Post (or close to)-Grad…Now What?

Patricia Oprea

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When the word “volunteering” is mentioned, images of high school students trying to meet graduation requirements or retired citizens spending their free time come to mind. Volunteering is known as a resume builder, character-builder, but perhaps not a priority, nor a longtime option.

For many people, that’s just what volunteering has become. Whether in the United States with governmental organizations like AmeriCorps, or outside of the United States with PeaceCorps, many post grads have made volunteering their work and community-engagement a way of life.

On Thursday Feb. 11, the University of New Haven’s Office of Academic Service-Learning invited professionals from various nonprofit organizations to share their experiences. This event, “Post Graduate Service Opportunities” showed that it is possible to pursue a career that benefits both self and society.

The purpose of a nonprofit agency is to address some sort of public need, whether that may be homelessness, literacy, or health. About 10 percent of employees in the United States work in a nonprofit field.  The Office of Academic Service-Learning itself also provides opportunities to make a difference in the New Haven area, whether it is through an ASL Course or the Community Work Study Program.

This discussion was one of the various workshops designed to inform students how to pursue the public service sector for a lifetime. “Service continues beyond college,” said Director of Academic Service-Learning Sally Anastos.

As an added benefit, these government-sponsored programs offer the ability to deter student loans!

The first panelist was from FoodCorps, Chelsey Hahn, who had googled options until she stumbled across this community experience. FoodCorps has programs all over the United States; members partner with schools to work on knowledge, engagement and access, for a yearlong term. Hahn found that she could combine her love of children and passion for food into one. Applications for FoodCorps are still available, and are due March 31.

A representative from City Year, Sean McDevitt also spoke of his experience. City Year is a yearlong commitment in which members work on bridging the gap between students and the school system in high-poverry communities. This organization has a commitment to increase graduation rates. For McDevitt, AmeriCorps inspired a sense of passion. He realized that being a teacher wasn’t for him, and found that he could still work with youth, but in a different capacity. If interested, apply by April 30.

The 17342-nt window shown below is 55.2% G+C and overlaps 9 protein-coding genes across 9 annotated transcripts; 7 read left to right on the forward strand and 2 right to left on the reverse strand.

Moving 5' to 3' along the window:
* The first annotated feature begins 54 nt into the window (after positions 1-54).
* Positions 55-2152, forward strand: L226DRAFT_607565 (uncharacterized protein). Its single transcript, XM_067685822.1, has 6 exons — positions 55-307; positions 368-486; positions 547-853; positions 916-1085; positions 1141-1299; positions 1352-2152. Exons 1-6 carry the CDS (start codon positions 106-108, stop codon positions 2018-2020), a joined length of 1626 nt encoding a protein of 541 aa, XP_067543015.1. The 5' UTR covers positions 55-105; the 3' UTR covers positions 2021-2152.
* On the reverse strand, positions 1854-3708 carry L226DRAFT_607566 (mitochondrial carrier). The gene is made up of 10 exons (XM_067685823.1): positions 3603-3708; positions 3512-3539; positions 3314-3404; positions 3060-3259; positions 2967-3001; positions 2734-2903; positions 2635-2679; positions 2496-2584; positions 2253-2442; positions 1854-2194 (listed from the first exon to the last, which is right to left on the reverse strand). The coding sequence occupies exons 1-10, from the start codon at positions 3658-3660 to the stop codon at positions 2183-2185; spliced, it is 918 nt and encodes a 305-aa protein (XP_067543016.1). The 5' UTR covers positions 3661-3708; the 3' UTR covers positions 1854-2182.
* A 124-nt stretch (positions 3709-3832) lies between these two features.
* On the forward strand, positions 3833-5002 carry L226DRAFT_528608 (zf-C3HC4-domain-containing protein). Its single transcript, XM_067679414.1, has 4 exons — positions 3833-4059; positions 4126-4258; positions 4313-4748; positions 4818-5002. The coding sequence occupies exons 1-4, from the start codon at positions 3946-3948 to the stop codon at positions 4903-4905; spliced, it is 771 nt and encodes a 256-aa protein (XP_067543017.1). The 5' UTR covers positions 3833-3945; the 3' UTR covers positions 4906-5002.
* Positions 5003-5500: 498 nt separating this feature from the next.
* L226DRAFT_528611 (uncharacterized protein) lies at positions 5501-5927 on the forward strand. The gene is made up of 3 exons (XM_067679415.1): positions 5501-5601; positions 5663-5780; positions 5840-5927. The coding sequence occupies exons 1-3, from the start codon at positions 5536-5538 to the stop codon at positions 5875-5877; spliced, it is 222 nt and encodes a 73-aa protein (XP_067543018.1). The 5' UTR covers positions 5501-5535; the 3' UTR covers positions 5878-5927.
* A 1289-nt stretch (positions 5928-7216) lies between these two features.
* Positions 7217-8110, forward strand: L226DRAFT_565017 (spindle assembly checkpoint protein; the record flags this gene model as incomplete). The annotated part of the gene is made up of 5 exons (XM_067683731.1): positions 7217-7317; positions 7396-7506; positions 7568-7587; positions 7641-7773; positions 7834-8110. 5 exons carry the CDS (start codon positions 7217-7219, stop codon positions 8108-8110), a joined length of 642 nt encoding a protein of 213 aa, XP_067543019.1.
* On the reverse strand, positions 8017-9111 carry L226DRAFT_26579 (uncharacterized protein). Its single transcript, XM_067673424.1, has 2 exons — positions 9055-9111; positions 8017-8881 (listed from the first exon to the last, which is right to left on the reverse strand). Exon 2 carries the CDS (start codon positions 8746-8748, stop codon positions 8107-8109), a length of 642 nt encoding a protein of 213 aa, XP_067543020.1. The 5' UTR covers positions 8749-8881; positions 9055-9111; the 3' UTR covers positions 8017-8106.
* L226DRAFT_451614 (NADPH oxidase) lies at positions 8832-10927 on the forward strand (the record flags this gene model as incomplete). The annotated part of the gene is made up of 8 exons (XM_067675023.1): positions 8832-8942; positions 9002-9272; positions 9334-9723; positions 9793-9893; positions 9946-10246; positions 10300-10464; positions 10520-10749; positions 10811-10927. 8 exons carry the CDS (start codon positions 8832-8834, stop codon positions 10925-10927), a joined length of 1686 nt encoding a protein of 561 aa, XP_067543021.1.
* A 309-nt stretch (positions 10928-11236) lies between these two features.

AmeriCorps FEMA was another organization represented, by Evan McGloin. FEMA (Federal Emergency Management Agency) entails logistical and administrative support, a 10-month term serving areas recovering from disasters. The opportunity is only available to 18-24 year olds, and applications are due April 1 or Oct. 1.

Former UNH undergrad Elicia Young also came to share her experience on being in the NCCC (National Civilian Conservation Corp). Unlike FEMA, this is a direct, hands-on service, and lasts a year or less. The opportunity is only available to 18 to 24 year olds, and is a residential, team-based program, where members are stationed at one of five campuses and can travel around doing about four to six total projects. Applications are due by April 1 or Oct. 1.

Young is currently in AmeriCorps VISTA, a full-time commitment to one nonprofit organization for one year. This program works to create and expand programing to benefit the community.  She mentions that having done one program under the umbrella of AmeriCorps makes it easier to build connections and tackle another program. She remarks how wonderful the support system has been for her programming, and how one makes lifetime friends.

One of the more known organizations present was PeaceCorps, represented by Sarah Tankoos. Tankoos spent her two PeaceCorp years in Guatemala. For her, this sparked a sense of adventure and furthered her interest in community-engagement. It is recommended to apply to the PeaceCorps about nine months before a desired departure date.

Above all, the panelists remind students that it’s okay to not know their exact plans and goals, even as a graduating senior. Interests and passions change and mold over time, and organizations can provide skills and experiences that aid in solidifying goals and interests.

Don’t be afraid if all of your friends are jumping right into graduate school, getting their acceptance letters, do so only if you feel the time is right for you, McDevitt advises.

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Post (or close to)-Grad…Now What?